‘I think I feel like I’m settling in now’ I say internally, smiling at myself in the mirror while brushing my teeth.


Similar to the days previously, I’m in the office for the morning and early afternoon before scooting off to go pick someone up.

It was another Munich airport run, which I felt confident in doing now.

I was there and back before 6pm followed by a quick meeting with my manager about what was on the coming week.

The whole office was keen to get off work on time as tonight as it was Krampus.

krampus chocolate

📷 by me – Chocolate Krampus 

An alpine festival involving demon masked kids / teenagers (a.k.a the Krampus, – the plural being Krampi? I’m not sure) who whip the by-standing crowds which symbolically represents a punishment for those who have been naughty this year.

There’s a whole lot of folklore about Krampus, it’s even been given the Hollywood treatment and turned into a sort of Christmas horror movie, but I’m not going to go into too much detail about the ins and outs of the festival as I’d be typing away until Easter.

A gang of us walk to the main square of St. Johann which is already rammed full of people safely tucked away behind crowd control barriers.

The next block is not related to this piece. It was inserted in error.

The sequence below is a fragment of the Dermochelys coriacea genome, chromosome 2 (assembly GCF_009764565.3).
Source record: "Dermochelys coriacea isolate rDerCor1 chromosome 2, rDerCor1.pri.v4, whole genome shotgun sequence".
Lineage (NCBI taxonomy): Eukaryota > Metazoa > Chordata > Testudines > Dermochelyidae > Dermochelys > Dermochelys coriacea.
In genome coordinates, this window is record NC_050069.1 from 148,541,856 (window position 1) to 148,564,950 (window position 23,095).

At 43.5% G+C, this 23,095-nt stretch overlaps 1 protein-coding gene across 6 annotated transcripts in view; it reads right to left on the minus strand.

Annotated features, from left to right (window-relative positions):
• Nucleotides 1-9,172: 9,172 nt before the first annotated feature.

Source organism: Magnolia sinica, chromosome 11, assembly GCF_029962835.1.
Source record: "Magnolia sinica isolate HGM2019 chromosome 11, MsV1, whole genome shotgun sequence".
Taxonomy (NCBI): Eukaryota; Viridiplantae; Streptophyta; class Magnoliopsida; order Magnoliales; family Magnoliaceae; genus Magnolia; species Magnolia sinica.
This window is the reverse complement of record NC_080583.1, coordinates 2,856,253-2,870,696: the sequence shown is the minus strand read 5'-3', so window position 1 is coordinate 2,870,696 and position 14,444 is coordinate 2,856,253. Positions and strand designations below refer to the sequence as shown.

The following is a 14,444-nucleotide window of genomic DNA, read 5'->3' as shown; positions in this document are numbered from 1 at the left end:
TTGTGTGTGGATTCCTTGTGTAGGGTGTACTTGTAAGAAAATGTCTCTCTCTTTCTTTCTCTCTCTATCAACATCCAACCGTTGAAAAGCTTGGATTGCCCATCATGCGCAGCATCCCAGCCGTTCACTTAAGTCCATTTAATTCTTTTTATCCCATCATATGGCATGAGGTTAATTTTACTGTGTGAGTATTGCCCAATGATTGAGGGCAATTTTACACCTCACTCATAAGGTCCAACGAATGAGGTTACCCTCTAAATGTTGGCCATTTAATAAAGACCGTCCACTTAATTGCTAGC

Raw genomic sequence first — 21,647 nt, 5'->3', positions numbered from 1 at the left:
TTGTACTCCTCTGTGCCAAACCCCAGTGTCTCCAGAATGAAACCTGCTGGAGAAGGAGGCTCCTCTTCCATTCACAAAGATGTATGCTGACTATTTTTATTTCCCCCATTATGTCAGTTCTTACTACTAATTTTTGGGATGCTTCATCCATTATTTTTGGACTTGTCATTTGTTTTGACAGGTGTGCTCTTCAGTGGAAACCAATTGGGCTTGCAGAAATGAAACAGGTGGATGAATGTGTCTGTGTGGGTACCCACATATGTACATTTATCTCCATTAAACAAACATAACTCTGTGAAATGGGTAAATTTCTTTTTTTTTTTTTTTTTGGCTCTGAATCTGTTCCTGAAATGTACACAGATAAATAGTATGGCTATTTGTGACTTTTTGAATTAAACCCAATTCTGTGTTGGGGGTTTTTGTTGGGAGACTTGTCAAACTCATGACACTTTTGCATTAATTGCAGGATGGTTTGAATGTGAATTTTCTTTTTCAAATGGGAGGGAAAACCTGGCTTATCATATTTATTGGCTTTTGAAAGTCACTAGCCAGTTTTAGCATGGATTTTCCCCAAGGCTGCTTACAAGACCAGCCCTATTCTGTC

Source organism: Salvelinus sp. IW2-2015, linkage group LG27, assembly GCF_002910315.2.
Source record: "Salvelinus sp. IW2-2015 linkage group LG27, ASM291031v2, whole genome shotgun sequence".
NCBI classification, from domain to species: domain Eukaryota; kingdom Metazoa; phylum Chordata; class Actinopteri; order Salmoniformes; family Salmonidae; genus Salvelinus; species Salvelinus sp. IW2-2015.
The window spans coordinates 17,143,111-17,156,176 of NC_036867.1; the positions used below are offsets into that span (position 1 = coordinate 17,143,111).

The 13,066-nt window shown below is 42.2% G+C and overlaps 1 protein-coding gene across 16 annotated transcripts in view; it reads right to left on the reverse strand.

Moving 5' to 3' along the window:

The parade starts with glittery cheeked little girls dressed as pretty angels, fulfilling the role of helpers to St. Nicholas (who we didn’t get to see in the procession but apparently looked like he’d got styling advice from the pope) handing out bags of treats (just nuts and dried fruit, stingy angels) to the public ‘for being good’.

Hands wrapped round a piping hot Glühwein, we patiently waited for the main event.

Atmospheric instrumental music starts booming through the speakers (98% sure it was the theme song to ‘Pirates of the Carribean’) and the dude who was in charge of the pyrotechnics that year had his moment.


krampus fire festival

📷 by me 

Somewhere round the corner a dance routine was going on, but our line of sight was blocked by the hoards of people.

And then we heard the clanging of a cow bell directly behind us. One of the girls from the office who had been to Krampus before said you can hear them coming because of the bells attached to the costumes.